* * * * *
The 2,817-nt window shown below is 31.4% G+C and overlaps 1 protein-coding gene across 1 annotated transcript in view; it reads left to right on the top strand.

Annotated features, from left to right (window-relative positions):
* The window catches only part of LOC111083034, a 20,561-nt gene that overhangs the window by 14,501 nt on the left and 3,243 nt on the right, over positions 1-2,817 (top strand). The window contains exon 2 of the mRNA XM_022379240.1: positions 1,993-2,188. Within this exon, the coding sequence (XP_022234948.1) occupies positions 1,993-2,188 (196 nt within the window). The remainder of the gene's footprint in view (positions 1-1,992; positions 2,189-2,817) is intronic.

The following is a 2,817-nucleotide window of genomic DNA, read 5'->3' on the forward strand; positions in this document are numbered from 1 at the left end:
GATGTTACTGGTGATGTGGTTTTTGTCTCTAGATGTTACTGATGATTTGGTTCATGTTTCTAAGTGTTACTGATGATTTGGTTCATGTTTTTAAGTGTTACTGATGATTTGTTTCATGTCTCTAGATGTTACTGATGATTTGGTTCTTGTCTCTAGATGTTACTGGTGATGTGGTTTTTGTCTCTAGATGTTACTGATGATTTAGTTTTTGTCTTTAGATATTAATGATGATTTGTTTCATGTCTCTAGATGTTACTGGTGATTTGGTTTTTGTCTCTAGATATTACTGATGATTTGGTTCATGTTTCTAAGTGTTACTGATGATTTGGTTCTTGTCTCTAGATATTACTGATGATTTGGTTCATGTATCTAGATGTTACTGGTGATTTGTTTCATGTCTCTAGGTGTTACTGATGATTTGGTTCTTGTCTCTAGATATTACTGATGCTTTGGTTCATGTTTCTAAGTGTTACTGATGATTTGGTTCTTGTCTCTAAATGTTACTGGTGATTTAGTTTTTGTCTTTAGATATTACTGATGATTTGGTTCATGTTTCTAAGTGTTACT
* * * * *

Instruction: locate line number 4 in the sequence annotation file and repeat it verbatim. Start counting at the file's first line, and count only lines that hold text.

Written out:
The following is a 2,817-nucleotide window of genomic DNA, read 5'->3' on the forward strand; positions in this document are numbered from 1 at the left end: